Iodine deficiency still a major health threat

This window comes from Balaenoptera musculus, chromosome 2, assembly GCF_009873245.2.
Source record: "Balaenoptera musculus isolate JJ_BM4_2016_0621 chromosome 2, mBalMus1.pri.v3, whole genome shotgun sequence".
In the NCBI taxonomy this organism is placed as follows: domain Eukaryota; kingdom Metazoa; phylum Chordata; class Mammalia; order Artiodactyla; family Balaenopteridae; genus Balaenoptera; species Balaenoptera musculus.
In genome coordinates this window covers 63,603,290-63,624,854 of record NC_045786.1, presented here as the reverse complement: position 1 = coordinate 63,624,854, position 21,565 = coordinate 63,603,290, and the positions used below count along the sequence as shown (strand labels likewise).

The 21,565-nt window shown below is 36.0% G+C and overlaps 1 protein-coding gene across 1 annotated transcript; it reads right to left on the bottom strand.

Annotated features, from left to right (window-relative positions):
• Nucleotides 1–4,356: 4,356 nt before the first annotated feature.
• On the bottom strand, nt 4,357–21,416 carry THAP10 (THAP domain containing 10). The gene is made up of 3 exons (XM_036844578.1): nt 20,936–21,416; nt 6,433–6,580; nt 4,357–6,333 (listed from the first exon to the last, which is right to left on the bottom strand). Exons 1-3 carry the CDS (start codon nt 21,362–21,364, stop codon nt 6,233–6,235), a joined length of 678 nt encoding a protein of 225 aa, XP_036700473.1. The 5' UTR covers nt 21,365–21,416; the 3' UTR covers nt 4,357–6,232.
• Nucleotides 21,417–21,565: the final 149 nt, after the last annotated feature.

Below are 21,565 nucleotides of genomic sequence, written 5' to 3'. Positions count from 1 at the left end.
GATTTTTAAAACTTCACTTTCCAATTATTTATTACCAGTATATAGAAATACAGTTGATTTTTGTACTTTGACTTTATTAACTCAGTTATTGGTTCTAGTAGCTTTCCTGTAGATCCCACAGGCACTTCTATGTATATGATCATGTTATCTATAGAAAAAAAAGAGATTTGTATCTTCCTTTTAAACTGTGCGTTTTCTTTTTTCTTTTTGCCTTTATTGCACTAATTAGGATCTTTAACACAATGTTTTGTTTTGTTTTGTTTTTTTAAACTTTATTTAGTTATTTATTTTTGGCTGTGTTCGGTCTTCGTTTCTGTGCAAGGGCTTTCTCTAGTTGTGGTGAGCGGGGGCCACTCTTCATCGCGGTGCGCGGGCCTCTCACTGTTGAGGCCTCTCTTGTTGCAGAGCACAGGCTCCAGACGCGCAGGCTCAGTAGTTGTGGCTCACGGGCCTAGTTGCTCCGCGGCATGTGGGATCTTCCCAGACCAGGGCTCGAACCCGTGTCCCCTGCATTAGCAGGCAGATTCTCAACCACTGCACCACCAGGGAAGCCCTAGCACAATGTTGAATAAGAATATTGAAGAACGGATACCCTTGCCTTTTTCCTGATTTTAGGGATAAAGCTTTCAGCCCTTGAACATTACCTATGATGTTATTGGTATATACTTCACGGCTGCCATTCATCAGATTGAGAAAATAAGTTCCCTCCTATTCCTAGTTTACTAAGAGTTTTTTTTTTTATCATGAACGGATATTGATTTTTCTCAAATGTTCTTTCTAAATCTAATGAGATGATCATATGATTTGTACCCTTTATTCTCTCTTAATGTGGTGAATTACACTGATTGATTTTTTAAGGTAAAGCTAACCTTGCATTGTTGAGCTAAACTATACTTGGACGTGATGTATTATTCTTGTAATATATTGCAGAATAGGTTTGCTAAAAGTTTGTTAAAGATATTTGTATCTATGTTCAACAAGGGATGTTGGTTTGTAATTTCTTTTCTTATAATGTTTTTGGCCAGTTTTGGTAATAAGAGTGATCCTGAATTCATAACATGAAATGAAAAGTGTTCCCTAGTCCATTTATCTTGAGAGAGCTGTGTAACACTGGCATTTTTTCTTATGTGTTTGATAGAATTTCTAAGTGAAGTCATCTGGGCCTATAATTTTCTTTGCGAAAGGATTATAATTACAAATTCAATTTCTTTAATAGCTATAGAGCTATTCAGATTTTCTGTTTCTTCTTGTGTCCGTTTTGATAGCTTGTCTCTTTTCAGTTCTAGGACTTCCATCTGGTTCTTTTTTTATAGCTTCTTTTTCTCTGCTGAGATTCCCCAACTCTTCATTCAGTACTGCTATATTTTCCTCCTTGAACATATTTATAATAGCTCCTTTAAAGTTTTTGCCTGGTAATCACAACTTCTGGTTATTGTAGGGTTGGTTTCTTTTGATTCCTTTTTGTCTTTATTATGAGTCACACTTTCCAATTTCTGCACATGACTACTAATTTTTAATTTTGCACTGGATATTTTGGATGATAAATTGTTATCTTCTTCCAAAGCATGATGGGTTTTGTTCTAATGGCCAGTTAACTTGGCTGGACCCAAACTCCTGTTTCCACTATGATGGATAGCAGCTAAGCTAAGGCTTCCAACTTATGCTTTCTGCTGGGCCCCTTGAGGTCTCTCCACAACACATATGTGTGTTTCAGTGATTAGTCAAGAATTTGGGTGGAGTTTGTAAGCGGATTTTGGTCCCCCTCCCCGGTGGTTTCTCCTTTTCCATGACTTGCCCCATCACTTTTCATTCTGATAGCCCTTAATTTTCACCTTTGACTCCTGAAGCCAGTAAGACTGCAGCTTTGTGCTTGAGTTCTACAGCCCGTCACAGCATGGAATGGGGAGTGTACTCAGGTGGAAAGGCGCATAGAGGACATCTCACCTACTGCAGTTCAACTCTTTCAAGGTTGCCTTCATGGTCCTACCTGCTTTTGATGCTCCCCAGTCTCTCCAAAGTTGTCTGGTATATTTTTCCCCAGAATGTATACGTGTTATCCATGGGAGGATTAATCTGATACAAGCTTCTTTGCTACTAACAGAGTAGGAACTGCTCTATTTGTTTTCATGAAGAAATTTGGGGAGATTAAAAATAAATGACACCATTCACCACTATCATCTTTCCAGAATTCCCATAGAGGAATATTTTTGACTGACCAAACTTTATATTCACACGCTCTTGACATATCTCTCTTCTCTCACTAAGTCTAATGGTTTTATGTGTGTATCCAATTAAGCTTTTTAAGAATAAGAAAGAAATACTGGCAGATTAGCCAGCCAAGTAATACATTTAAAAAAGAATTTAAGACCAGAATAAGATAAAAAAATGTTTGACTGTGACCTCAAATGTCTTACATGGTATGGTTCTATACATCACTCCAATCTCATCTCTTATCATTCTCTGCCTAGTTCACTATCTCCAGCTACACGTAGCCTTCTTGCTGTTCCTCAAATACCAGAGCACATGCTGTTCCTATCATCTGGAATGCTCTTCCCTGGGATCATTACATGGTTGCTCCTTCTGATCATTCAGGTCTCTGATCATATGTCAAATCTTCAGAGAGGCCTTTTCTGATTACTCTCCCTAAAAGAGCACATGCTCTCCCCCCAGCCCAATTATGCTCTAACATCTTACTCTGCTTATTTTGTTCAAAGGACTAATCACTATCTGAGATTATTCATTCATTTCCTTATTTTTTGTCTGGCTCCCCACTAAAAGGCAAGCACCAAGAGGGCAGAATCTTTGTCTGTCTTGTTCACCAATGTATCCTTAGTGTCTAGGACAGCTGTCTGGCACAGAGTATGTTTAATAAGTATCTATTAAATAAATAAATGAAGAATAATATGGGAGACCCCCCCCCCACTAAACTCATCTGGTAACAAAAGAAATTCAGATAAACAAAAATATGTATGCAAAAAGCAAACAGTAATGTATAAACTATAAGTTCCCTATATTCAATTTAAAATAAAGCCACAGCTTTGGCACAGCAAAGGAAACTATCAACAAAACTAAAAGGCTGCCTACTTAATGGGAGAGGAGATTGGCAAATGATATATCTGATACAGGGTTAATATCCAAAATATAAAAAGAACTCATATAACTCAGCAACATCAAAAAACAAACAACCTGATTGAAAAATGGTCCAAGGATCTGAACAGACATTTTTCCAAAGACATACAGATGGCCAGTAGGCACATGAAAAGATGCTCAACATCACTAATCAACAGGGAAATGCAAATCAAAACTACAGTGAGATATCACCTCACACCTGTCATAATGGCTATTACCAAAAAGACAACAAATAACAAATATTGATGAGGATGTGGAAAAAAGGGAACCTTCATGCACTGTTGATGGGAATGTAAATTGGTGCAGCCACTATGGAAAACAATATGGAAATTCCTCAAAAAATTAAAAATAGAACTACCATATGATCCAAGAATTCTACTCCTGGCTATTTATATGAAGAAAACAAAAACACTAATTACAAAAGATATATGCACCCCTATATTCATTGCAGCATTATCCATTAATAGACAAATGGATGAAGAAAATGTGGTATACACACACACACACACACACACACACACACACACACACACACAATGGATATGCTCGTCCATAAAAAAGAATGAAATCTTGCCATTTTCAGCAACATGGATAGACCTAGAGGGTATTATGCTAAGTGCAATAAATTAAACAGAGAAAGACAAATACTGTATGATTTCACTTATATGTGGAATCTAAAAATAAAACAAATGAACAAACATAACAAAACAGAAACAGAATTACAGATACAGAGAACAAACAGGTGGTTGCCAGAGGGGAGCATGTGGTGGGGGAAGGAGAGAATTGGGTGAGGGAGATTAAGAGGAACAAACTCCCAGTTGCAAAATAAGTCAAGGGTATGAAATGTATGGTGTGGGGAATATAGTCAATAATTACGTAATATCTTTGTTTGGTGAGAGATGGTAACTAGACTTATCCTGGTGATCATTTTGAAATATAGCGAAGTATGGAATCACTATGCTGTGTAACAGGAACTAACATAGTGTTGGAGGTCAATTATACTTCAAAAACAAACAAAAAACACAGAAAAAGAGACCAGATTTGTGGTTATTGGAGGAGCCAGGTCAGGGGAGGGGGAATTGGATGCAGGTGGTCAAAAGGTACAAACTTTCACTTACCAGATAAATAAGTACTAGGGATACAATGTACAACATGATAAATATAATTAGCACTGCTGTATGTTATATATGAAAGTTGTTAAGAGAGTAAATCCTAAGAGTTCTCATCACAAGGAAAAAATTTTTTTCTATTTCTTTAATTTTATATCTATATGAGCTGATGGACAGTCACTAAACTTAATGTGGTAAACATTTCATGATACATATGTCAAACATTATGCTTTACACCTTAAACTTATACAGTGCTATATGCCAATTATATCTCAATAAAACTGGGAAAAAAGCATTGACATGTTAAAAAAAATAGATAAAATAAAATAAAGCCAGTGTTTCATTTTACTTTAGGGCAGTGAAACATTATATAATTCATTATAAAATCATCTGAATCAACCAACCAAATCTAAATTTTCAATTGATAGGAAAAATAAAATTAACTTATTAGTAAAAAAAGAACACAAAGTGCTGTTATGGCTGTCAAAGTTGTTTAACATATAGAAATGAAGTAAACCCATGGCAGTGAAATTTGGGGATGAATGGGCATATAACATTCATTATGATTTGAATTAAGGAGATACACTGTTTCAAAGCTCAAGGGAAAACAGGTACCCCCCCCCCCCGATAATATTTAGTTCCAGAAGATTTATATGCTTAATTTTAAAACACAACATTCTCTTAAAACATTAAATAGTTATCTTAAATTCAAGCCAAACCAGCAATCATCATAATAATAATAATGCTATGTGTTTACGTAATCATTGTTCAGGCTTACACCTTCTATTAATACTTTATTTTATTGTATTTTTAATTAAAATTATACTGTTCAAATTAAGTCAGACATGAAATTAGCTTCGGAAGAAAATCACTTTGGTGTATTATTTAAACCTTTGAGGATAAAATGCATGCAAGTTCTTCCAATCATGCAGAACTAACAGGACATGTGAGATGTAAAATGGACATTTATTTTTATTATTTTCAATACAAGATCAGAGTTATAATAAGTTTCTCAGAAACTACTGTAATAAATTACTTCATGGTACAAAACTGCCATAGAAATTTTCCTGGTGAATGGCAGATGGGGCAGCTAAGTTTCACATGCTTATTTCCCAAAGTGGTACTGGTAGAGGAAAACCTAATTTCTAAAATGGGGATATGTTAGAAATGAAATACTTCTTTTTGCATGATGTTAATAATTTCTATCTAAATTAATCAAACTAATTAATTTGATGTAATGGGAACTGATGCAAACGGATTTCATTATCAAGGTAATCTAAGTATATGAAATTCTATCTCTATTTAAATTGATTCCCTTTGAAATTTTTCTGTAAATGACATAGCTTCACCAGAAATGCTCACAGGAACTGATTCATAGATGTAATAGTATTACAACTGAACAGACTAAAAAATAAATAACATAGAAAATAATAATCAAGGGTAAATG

PESHAWAR, Nov 4: Millions of people in Khyber-Pakhtunkhwa (KP) remain at risk because of iodine deficiency, a condition which can cause multiple (and very serious) health problems. The deficiency is also something most people are unaware of. Very few people in KP know about the importance of iodine in their food, said UNICEF Nutrition Officer Dr Muhammad Atif. According to the National Nutrition Survey (NNS) 2011, around 50% of the country’s population is iodine deficient. It estimates half the population of Pakistan is at risk of thyroid-related problems, physical disabilities, mental disorders and other problems because of a lack of iodine in their food. Meet the thyroid The thyroid gland secretes a hormone called thyroxine – iodine is necessary for the production of this hormone. Low levels of iodine cause the thyroid to malfunction which in turn can cause a myriad of problems. Goitre is the most visible symptom of iodine deficiency – a painful enlargement of the thyroid gland which results in massive swelling around the neck and larynx. It causes subsequent problems in breathing and swallowing. It is said 760 million people around the world suffer from goitre, primarily because of a lack of iodine; women are more prone to goitre. Iodine deficiency also causes preventable mental disorders. Pregnant women with iodine deficiency are at risk of damaging the foetal development of their child’s brain, a congenital condition known as cretinism. Cretinism also impacts physical growth. The survey estimates 72% of infants start their life with a lack of iodine. Every year 21% children are born with intellectual disabilities. At least 21% of the female population suffers from goitre because of an iodine deficiency. Cheap fix People in the province also lack awareness about the easy cure to the deficiency. They are unaware it costs only 25 paisas to meet the daily iodine requirement, emphasised Dr Atif. “An average adult requires one teaspoon of iodine over the course of a lifetime to prevent mental health illness, physical disabilities, stillbirths, miscarriages and congenital abnormalities.” Iodine deficiency is more prevalent in people who live far from the ocean – the best source of iodine. Dr Atif explained at least 12 million people who live in the more mountainous areas of the province, like Chitral, Upper and Lower Dir, Swat, Gilgit-Baltistan, Shangla, Abbottabad and Kohistan are at high risk for iodine deficiency related health problems. At least 45% of Pakistani mothers are unaware of the adverse affects of this deficiency and around 5 million babies born in the country fail to fully develop because of low levels of maternal iodine. Twenty eight countries in the world have legislation on iodine and subsequently the number of iodine-related health problems has declined in those countries, shared the UNICEF nutrition officer. K-P Reproductive Health and Nutrition Deputy Director Dr Qasir Ali explained iodine is essential for the healthy development of children. In hilly areas, especially in Chitral, one in every 10 people has goitre, added Ali. However, since 2008 the area has started using iodised salt – originally invented to promote the consumption of iodine – and now Chitral is slowly seeing an improvement. “A large percentage of children and women have goitre in the province. Many mothers miscarry and a large number of infants die prematurely,” added the doctor. A pinch of salt? However, the solution to all this is simple – get salt manufacturers to add iodine to their product. Dr Ali shared the government included the use of iodine in the Favour Food Act in 2002 but it was never implemented. At districts level, there are Favour Food committees which are working under the District Coordination Officer. These keep check on the industries of salt. According to the deputy director, they have fined business men up to Rs20,000 for not adding iodine to salt.–Express Tribune]]>

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